Alberici Cassinensis Corpus 2.2 
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[2.2. Papal Privileges]

[2.2.1] Privileges are grants of highest pontiffs to any church.1

[2.2.2] The matter in privileges is of this sort: the pontiff should say that at the request of some worthy person or for some other reason he grants or confirms to some church by this or that pontfical authority.

[2.2.3] There should be an anathema at the end of the letter.

[2.2.4] Privileges have prologues just as do other letters and a monogram at the end, as follows: [bene valete], which is 'bene valete'.

[2.2.5] At the beginning of a privilege there will be a sign or a Chrismon or the Lord's cross with a superscripted 'S'. The superscript 'S' will be interpreted to mean 'sign'. A Chrismon of this sort is made, so that Christ's name should appear monogrammed in it.

[2.2.6] In my opinion, the Chrismon will be fashioned in this way : [Chrismon].

[2.2.7] Thereafter they are accustomed to distinguish the privilege at its bottom margin with some little circles containing the pope's name and some divine words, in this manner [rota]: 'pope Gregory/2 'The earth is filled with the Lord's right hand.'3

[2.2.8] Gregory, bishop, servant of the servants of God, to the venerable and religious abbot Desiderius4 of the monastery of Montecassino and to the whole congregation of brethren subject to him, perpetual greetings in the Lord.5

[2.2.9] It befits6 all those whom divine grace has wished to raise to the responsibility of pontifical rulership, to not avert the ear of his clemency from holy and just petitions and to willingly assent to pious vows and to desires conceived through divine inspiration.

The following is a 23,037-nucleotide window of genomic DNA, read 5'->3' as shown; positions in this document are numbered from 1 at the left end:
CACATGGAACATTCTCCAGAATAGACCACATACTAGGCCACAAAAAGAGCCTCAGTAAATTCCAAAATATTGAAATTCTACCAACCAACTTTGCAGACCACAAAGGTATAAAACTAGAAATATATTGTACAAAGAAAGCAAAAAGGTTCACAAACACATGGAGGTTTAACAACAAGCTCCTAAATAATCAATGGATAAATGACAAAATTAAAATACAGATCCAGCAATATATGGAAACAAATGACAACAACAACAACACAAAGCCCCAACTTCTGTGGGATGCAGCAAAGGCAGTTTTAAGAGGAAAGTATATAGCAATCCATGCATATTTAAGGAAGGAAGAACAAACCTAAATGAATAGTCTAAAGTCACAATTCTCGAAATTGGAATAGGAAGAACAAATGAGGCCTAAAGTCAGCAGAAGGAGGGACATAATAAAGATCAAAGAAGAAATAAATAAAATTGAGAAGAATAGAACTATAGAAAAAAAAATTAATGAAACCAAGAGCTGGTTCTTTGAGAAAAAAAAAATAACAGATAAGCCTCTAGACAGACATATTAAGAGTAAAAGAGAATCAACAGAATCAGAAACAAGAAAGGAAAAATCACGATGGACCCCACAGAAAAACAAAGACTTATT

[2.2.10] Whence, hearing your just and equitable petition, we confirm by our authority through the strengthening of this privilege whatever has been granted by our predecessors to your church of holy God.

[2.2.11] Furthermore, we grant that it shall be lawful for you to send the brothers of your congregation to whatever bishop you please for promotion to orders, either for promotion to the clergy or to the priesthood or to any other rank whatsoever.

[2.2.12] Whoever shall have attempted to infringe or to commute this decree of the holy apostolic see, unless he shall come to his senses with satisfaction of suitable penance, let him be anathematized.

[2.2.13] The matter and structure of privileges are of this sort. But anyone will be able to lengthen his words just as these shall have been present to mind and he will be able to display whichever verbal ornaments he shall have wished.

1 Alberic of Montecassino's doctrine on the composition of papal and imperial charters of privilege follows his Breviarium (ca. 1077-85) in five manuscripts.

2 Gregory VII, pope (1073-1085).

3Cf. Psal. 32.5, which was the devise of Leo IX, pope (1048-1054). The devise of pope Gregory VII was 'Miserationes tuae domine super omnia opera tua' (cf. Psal. 144.9).

4 Desiderius, abbot of Montecassino (1058-1085).

5 HARRY BRESSLAU Handbuch der Urkundenlehre für Deutschland und Italian (1932) 2.249 judged that the two model charters found here and below (2.3.12-19) have not been remade into formularies from originals of the monastery's archives, as one might think , but were completely invented by Alberic, indeed with a certain general knowledge of the forms of papal and royal privileges, but still with many violations against the special chancery norms of the rulers, to which they are ascribed." At note 1 BRESSLAU continues: "A comparison of the composition of the two charters shows that they came from one and the same author, thus not from the chanceries of Gregory VII and Henry IV. In the privilege of Gregory VII, which LöWENFELD (JL 5305) rightfully marked as not genuine, the rota violates chancery norms, with its devise 'Dextera Domini plena est terra'--a variant of the devise of pope Leo IX. The diploma of Henry IV, with whose dating STUMPF (St. 2991a) and FICKER fruitlessly occupied themselves, has a false title, a corroboration impossible for that time and a completely jumbled recognovi-line; Henry [bishop of Augsburg] is named chancellor in the preceding text, who only served under Henry III, and Gregory of Vercelli, chancellor from 1063-1077, functions as archchancellor."

6 This preamble (Decet...annuere) is repeated almost exactly in the Rationes dictandi (ROCKINGER ed.) XXX and in De doctrina privilegiorum 6.2, where it is used in an example of an archbishop's decretum.

© Steven M. Wight, Los Angeles 1998
Scrineum © Università di Pavia 1999